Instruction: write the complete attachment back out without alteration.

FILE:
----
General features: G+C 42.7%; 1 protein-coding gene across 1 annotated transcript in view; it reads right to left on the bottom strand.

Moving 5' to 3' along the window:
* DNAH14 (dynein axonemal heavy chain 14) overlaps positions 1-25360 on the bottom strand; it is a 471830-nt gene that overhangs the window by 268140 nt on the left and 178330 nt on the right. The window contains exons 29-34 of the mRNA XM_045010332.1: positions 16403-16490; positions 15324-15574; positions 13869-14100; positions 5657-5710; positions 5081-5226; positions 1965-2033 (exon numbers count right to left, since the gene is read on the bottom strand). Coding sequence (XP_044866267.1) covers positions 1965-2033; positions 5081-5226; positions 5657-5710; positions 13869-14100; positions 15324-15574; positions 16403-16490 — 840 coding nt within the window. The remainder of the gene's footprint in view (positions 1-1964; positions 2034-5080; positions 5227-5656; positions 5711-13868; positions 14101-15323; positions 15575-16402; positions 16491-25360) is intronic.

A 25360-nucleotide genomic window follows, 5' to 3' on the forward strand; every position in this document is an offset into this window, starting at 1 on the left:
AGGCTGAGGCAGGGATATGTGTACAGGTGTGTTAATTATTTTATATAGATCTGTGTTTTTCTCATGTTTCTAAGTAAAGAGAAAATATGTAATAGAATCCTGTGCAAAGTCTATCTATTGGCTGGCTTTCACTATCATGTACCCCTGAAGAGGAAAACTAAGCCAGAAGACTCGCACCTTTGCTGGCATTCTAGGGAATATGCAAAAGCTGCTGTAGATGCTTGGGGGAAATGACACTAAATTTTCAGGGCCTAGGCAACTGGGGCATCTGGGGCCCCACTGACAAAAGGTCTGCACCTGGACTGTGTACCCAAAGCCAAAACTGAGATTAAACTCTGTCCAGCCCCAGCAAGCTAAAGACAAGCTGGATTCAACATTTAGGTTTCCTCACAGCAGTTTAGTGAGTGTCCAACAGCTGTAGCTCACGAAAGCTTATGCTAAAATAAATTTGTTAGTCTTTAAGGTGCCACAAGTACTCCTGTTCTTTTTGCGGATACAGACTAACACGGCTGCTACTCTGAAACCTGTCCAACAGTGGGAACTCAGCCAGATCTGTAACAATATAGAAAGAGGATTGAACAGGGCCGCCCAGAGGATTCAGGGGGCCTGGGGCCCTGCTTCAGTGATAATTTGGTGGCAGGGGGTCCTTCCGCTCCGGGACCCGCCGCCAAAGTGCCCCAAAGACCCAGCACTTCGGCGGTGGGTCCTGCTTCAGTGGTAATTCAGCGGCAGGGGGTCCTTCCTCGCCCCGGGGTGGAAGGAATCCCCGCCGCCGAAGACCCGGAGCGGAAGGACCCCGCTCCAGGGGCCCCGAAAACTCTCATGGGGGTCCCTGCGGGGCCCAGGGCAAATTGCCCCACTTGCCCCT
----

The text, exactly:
General features: G+C 42.7%; 1 protein-coding gene across 1 annotated transcript in view; it reads right to left on the bottom strand.

Moving 5' to 3' along the window:
* DNAH14 (dynein axonemal heavy chain 14) overlaps positions 1-25360 on the bottom strand; it is a 471830-nt gene that overhangs the window by 268140 nt on the left and 178330 nt on the right. The window contains exons 29-34 of the mRNA XM_045010332.1: positions 16403-16490; positions 15324-15574; positions 13869-14100; positions 5657-5710; positions 5081-5226; positions 1965-2033 (exon numbers count right to left, since the gene is read on the bottom strand). Coding sequence (XP_044866267.1) covers positions 1965-2033; positions 5081-5226; positions 5657-5710; positions 13869-14100; positions 15324-15574; positions 16403-16490 — 840 coding nt within the window. The remainder of the gene's footprint in view (positions 1-1964; positions 2034-5080; positions 5227-5656; positions 5711-13868; positions 14101-15323; positions 15575-16402; positions 16491-25360) is intronic.

A 25360-nucleotide genomic window follows, 5' to 3' on the forward strand; every position in this document is an offset into this window, starting at 1 on the left:
AGGCTGAGGCAGGGATATGTGTACAGGTGTGTTAATTATTTTATATAGATCTGTGTTTTTCTCATGTTTCTAAGTAAAGAGAAAATATGTAATAGAATCCTGTGCAAAGTCTATCTATTGGCTGGCTTTCACTATCATGTACCCCTGAAGAGGAAAACTAAGCCAGAAGACTCGCACCTTTGCTGGCATTCTAGGGAATATGCAAAAGCTGCTGTAGATGCTTGGGGGAAATGACACTAAATTTTCAGGGCCTAGGCAACTGGGGCATCTGGGGCCCCACTGACAAAAGGTCTGCACCTGGACTGTGTACCCAAAGCCAAAACTGAGATTAAACTCTGTCCAGCCCCAGCAAGCTAAAGACAAGCTGGATTCAACATTTAGGTTTCCTCACAGCAGTTTAGTGAGTGTCCAACAGCTGTAGCTCACGAAAGCTTATGCTAAAATAAATTTGTTAGTCTTTAAGGTGCCACAAGTACTCCTGTTCTTTTTGCGGATACAGACTAACACGGCTGCTACTCTGAAACCTGTCCAACAGTGGGAACTCAGCCAGATCTGTAACAATATAGAAAGAGGATTGAACAGGGCCGCCCAGAGGATTCAGGGGGCCTGGGGCCCTGCTTCAGTGATAATTTGGTGGCAGGGGGTCCTTCCGCTCCGGGACCCGCCGCCAAAGTGCCCCAAAGACCCAGCACTTCGGCGGTGGGTCCTGCTTCAGTGGTAATTCAGCGGCAGGGGGTCCTTCCTCGCCCCGGGGTGGAAGGAATCCCCGCCGCCGAAGACCCGGAGCGGAAGGACCCCGCTCCAGGGGCCCCGAAAACTCTCATGGGGGTCCCTGCGGGGCCCAGGGCAAATTGCCCCACTTGCCCCT